A TJ Brown fight is usually going to end in one of two ways: the Arkansas native will finish his opponent, or he will be on the receiving end of a knockout or submission.
Either way, Brown is going out like Tony Montana at the end of Scarface, but 14 out of the 21 times he’s stepped into sanctioned pro combat, he’s had a happier ending than Al Pacino’s iconic character.
In February, it was Brown’s turn to show his kill or be killed style to the UFC faithful, but while the fight ended before the judges got involved, it didn’t look like the usual performance from the Little Rock product before he was submitted by Jordan Griffin.
“It was tough,” said Brown. “I worked so hard to get that contract and to get that first UFC fight. I was telling a guy the other day I was so upset because it wasn't the fact of winning the whole fight and then getting choked at the end that bothered me. I was more upset that I didn't open up. It just wasn't my fight.”
There could have been a number of reasons behind Brown’s loss. The first time UFC jitters, Griffin just being the better fighter, or Brown taking his foot off the gas just a bit after finally getting to where he wanted to be all these years.
“It was a bit of ‘I got to the UFC,’” he said. “There was a lot of hype and a lot of lights and a lot of things going on and I took the safe route. I wasn't out there being myself. I was fighting a bit safe, a bit shelled up, and that's what's kept me up at nights, the fact that I didn't go out there and fight my fight and be who I am. I have to trust myself this next fight and open up. I've got 30 fights with amateur and pro and it's time I trust myself and go out there and be the exciting fighter that got me to the UFC.”
Brown was that exciting fighter when he scored a come from behind finish of Dylan Lockard on Dana White’s Contender Series last summer that earned him his UFC contract, and he gets another opportunity to be one again when he tackles newcomer Danny Chavez on this weekend’s UFC 252 card in Las Vegas. Being exciting and getting his first win in the big show is important for Brown, but perhaps more important is having his eight-year-old son Kyler see that when you fall down, it’s important to get back up. And Brown was down after the Griffin fight.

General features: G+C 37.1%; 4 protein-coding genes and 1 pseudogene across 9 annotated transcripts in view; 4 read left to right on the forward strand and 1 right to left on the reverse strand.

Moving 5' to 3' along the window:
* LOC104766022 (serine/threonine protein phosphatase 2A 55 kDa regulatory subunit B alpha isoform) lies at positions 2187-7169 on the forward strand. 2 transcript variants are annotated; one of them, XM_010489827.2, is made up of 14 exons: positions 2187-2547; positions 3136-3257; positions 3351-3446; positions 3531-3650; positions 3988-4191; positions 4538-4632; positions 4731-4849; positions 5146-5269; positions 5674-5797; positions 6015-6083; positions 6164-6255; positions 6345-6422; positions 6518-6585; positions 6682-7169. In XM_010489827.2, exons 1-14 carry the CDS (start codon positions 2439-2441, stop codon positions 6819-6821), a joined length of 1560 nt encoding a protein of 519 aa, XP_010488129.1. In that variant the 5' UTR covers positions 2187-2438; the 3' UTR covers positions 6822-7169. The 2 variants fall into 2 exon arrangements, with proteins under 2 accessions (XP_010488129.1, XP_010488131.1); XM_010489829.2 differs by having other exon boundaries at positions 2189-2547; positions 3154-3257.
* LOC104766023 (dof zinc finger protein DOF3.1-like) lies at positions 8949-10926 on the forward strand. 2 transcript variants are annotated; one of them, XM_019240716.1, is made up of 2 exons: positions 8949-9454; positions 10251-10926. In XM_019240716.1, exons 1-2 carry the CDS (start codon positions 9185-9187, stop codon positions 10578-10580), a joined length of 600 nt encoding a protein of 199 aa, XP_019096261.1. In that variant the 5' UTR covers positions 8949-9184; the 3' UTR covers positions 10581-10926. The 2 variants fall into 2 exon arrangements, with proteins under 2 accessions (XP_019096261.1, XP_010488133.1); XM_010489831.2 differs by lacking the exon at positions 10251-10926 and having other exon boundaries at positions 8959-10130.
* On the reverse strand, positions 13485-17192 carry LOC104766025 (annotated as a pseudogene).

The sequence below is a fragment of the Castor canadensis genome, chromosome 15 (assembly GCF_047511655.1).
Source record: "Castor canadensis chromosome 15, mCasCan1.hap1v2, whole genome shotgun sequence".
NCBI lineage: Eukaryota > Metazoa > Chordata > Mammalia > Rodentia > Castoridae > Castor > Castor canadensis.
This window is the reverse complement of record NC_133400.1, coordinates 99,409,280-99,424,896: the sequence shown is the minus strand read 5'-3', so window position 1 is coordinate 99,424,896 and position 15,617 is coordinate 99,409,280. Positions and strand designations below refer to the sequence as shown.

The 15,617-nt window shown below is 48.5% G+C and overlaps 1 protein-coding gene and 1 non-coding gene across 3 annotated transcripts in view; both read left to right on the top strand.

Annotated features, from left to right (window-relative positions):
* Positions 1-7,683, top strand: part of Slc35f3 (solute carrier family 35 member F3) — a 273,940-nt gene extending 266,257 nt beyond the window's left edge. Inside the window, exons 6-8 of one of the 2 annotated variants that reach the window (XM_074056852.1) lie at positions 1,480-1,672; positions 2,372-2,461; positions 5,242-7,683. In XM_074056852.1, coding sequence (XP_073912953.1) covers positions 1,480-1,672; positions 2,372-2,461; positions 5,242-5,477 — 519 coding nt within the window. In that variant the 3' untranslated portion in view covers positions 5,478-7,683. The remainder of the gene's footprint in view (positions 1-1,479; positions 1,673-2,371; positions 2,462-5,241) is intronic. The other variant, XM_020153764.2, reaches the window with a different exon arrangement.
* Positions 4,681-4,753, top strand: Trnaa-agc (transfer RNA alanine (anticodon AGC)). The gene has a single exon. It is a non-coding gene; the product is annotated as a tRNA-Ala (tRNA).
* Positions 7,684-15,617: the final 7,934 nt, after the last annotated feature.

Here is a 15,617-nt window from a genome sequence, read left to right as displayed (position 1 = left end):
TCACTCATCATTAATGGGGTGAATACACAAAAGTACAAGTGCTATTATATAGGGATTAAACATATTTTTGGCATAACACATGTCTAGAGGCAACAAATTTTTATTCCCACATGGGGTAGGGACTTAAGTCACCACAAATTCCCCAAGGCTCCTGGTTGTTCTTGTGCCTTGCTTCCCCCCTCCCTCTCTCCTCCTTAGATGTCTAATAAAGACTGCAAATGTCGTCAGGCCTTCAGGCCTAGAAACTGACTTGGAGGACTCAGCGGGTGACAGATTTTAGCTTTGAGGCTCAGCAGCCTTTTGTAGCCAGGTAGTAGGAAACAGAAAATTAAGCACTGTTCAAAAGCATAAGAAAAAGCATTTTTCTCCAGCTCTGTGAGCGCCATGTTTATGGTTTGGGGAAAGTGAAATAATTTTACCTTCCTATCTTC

“My son does get a bit emotional and a bit nervous when I fight,” said Brown. “He does love watching the UFC, loves the fight game, but when dad fights, I think it's a little bit different. I'll tell you this, it was heartbreaking, it was very sad, it wasn't the outcome we wanted, but that's life. These things happen. He's gonna fall in his life, but what is important is that we stand back up, we get back to work and we come back at it. Life's gonna knock us down, but just like his father, he's gonna continue to stand up and I'm gonna continue to stand up and I'm gonna set a good example this next fight. Like the song says, 'Life's a dance, we learn as we go.' Either way, we gotta give it a whirl.”
As Brown reels off the lyrics from the John Michael Montgomery hit “Life’s A Dance,” I am a little disappointed that he just said them and didn’t sing them. He laughs, only to give one line with a little vocalizing behind it.
“I learned something from my blue-eyed girl; Sink or swim, you gotta give it a whirl.”
Brown laughs again, in good spirits before one of the biggest fights of his career. That’s another lesson for Kyler, to never let the lows get too low or the highs too high. Good days will always follow bad ones, but only if you keep moving forward. And Brown is well aware that with everything he does, he has a set of important eyes on him.